FIG. 5 is a diagrammatic view of an embodiment of a copyholder with a stepping motor;
FIG. 6 is a diagrammatic view of an embodiment similar to that shown in FIG. 5;
FIG. 7 is a diagrammatic view of a further embodiment of the copyholder, and
FIG. 8 is a diagrammatic view of yet another embodiment of the copyholder.
DETAILED DESCRIPTION OF THE INVENTION
FIG. 1 schematically shows a simplified block diagram of the essential components of a generalized copyholder. A portion of the supporting surface 100 for the copy 101 to be copied or read is shown. The indicator 102 rests on the copy 101. Provided for actuation of the relative movement between the indicator 102 and the copy 101 and the supporting surface 100 respectively is the electrical driving means 103. In this embodiment the supporting surface is assumed to be stationary and the driving means 103 is drivingly connected to the indicator 102. However, the invention is also suitable for copyholders with a stationary indicator 102 and mobile supporting surface 101. As indicated in broken lines, the driving means 103 is connected with the supporting surface 101 in such copyholders. The driving means 103 comprises an electric motor and a transmitting mechanism between the motor drive and the indicator 102. The electric motor may be a suitable fractional-horsepower motor, by way of example a synchronous, stepping or direct-current motor, and the transmitting mechanism is provided with e.g. a conveyor belt to which the indicator 102 is attached. An embodiment of a driving means is discussed below with reference to FIGS. 2, 3.
The driving means 103 is started and stopped by the control unit 104. During operation the indicator 102 is advanced by a length proportionate to the time of operation. It is expedient for the driving means 103 to be supplied by the control unit 104 with current also suitable for the electric motor, by way of example AC, pulsating or DC current. Connected to the control unit 104 are a first and a second actuating means 105 and 106 respectively. The actuating means 105, 106 are designed e.g. as pedal or manual keys, but a key common for both actuating means may be provided. When the actuating means 105 or 106 is operated, a starting order is transmitted to the control unit 104 which then starts the driving means 103.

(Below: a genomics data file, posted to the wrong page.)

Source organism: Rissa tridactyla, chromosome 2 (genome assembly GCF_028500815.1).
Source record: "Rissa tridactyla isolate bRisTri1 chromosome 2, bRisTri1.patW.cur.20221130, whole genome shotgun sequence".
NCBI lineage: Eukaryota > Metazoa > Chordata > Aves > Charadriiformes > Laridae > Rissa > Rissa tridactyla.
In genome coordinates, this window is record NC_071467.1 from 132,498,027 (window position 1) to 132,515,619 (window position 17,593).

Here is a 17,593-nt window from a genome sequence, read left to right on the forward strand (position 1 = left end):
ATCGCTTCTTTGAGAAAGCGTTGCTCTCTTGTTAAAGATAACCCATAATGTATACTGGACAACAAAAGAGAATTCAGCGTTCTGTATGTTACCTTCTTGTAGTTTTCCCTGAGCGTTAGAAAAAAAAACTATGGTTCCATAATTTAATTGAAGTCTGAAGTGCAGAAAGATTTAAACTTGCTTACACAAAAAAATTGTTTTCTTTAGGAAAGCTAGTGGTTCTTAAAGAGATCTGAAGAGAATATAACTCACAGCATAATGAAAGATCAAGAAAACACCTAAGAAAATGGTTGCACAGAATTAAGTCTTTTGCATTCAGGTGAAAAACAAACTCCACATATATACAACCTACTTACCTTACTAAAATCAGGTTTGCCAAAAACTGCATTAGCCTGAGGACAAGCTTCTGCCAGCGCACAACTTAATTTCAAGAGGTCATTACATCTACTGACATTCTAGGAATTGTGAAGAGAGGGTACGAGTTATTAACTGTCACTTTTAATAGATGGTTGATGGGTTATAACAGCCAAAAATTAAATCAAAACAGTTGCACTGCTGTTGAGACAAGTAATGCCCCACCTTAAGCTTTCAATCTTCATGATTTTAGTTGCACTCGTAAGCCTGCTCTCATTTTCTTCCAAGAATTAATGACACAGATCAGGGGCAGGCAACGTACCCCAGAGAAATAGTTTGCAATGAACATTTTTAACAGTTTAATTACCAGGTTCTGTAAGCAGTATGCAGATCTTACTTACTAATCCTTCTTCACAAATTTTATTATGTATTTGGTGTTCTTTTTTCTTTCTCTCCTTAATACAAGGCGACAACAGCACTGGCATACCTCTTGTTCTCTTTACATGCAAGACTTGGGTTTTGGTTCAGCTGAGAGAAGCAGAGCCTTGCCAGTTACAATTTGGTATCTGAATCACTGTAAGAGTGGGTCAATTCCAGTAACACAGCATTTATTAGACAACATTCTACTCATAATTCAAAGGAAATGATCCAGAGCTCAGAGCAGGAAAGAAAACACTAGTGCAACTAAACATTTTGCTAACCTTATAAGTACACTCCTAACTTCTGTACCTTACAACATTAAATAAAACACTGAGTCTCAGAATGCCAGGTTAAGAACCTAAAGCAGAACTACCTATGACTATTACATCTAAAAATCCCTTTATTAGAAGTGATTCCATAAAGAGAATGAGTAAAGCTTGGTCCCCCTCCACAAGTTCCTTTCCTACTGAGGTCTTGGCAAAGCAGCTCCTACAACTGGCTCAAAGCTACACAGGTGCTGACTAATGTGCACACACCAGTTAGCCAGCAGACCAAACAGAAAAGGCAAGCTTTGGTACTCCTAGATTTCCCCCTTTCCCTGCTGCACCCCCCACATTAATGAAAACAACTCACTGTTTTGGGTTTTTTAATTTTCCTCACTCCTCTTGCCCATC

The control unit 104 is further connected with the stopping device 107. The stopping device 107 is designed for automatic generation and issuance of stopping orders to the control unit 104 for stopping the driving means 103. More particularly, the stopping order is automatically generated whenever the indicator 102 during its advance reaches a place of the copy 101, e.g. a line, to be indicated.
In the present embodiment the stopping device 107 incorporates a timer which may be designed e.g. as a timing relay, timing member, comparative or time-lag switch. The stopping device 107 furthermore comprises a preselection regulator 108 for the manual setting of the timing control. In another embodiment the stopping device 107 comprises, instead of a timing control and preselection regulator 108, a scanning member attached to the indicator which automatically triggers the stopping order whenever the advancing indicator 102 passes e.g. a line.
The control unit 104 in the present embodiment is designed for passing on the starting order from the first actuating means 105 to the stopping means 107. The incoming starting order sets the timer of the stopping means 107. The control unit 107 is furthermore so designed that the stopping means 107 remains ineffective when the second actuating means 106 is actuated. In that case the stopping order is generated when actuation of the second actuating means 106 is terminated.